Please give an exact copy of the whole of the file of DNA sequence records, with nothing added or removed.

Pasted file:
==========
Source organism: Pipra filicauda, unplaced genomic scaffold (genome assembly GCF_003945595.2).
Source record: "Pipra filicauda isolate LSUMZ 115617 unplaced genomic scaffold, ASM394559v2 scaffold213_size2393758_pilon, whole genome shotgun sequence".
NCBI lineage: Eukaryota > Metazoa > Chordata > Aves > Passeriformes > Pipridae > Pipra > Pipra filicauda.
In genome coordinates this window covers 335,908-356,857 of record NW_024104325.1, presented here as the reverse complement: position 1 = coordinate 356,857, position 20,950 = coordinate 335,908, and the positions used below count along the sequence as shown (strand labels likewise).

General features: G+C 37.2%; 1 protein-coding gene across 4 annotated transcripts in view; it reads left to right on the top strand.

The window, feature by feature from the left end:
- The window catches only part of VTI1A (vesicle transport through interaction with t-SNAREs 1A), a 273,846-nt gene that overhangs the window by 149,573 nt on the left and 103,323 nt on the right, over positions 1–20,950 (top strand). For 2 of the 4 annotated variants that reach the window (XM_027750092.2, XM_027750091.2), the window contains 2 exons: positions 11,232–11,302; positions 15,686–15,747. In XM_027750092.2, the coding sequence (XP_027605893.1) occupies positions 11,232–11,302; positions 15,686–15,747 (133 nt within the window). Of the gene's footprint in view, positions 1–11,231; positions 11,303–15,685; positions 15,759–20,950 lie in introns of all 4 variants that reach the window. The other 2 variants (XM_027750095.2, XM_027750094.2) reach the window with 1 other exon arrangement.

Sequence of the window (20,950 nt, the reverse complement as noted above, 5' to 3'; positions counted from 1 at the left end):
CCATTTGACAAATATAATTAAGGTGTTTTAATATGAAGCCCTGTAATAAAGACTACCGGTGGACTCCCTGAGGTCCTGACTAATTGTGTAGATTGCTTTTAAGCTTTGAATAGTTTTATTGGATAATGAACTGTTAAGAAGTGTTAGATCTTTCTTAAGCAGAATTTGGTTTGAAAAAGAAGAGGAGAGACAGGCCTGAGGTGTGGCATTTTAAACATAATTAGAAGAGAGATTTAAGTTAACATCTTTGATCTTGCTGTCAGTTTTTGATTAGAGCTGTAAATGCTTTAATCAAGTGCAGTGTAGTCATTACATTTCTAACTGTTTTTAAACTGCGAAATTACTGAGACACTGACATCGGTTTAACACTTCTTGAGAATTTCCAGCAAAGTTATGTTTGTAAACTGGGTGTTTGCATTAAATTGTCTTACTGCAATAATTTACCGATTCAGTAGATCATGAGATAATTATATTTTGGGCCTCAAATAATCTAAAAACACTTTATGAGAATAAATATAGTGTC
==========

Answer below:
Source organism: Pipra filicauda, unplaced genomic scaffold (genome assembly GCF_003945595.2).
Source record: "Pipra filicauda isolate LSUMZ 115617 unplaced genomic scaffold, ASM394559v2 scaffold213_size2393758_pilon, whole genome shotgun sequence".
NCBI lineage: Eukaryota > Metazoa > Chordata > Aves > Passeriformes > Pipridae > Pipra > Pipra filicauda.
In genome coordinates this window covers 335,908-356,857 of record NW_024104325.1, presented here as the reverse complement: position 1 = coordinate 356,857, position 20,950 = coordinate 335,908, and the positions used below count along the sequence as shown (strand labels likewise).

General features: G+C 37.2%; 1 protein-coding gene across 4 annotated transcripts in view; it reads left to right on the top strand.

The window, feature by feature from the left end:
- The window catches only part of VTI1A (vesicle transport through interaction with t-SNAREs 1A), a 273,846-nt gene that overhangs the window by 149,573 nt on the left and 103,323 nt on the right, over positions 1–20,950 (top strand). For 2 of the 4 annotated variants that reach the window (XM_027750092.2, XM_027750091.2), the window contains 2 exons: positions 11,232–11,302; positions 15,686–15,747. In XM_027750092.2, the coding sequence (XP_027605893.1) occupies positions 11,232–11,302; positions 15,686–15,747 (133 nt within the window). Of the gene's footprint in view, positions 1–11,231; positions 11,303–15,685; positions 15,759–20,950 lie in introns of all 4 variants that reach the window. The other 2 variants (XM_027750095.2, XM_027750094.2) reach the window with 1 other exon arrangement.

Sequence of the window (20,950 nt, the reverse complement as noted above, 5' to 3'; positions counted from 1 at the left end):
CCATTTGACAAATATAATTAAGGTGTTTTAATATGAAGCCCTGTAATAAAGACTACCGGTGGACTCCCTGAGGTCCTGACTAATTGTGTAGATTGCTTTTAAGCTTTGAATAGTTTTATTGGATAATGAACTGTTAAGAAGTGTTAGATCTTTCTTAAGCAGAATTTGGTTTGAAAAAGAAGAGGAGAGACAGGCCTGAGGTGTGGCATTTTAAACATAATTAGAAGAGAGATTTAAGTTAACATCTTTGATCTTGCTGTCAGTTTTTGATTAGAGCTGTAAATGCTTTAATCAAGTGCAGTGTAGTCATTACATTTCTAACTGTTTTTAAACTGCGAAATTACTGAGACACTGACATCGGTTTAACACTTCTTGAGAATTTCCAGCAAAGTTATGTTTGTAAACTGGGTGTTTGCATTAAATTGTCTTACTGCAATAATTTACCGATTCAGTAGATCATGAGATAATTATATTTTGGGCCTCAAATAATCTAAAAACACTTTATGAGAATAAATATAGTGTC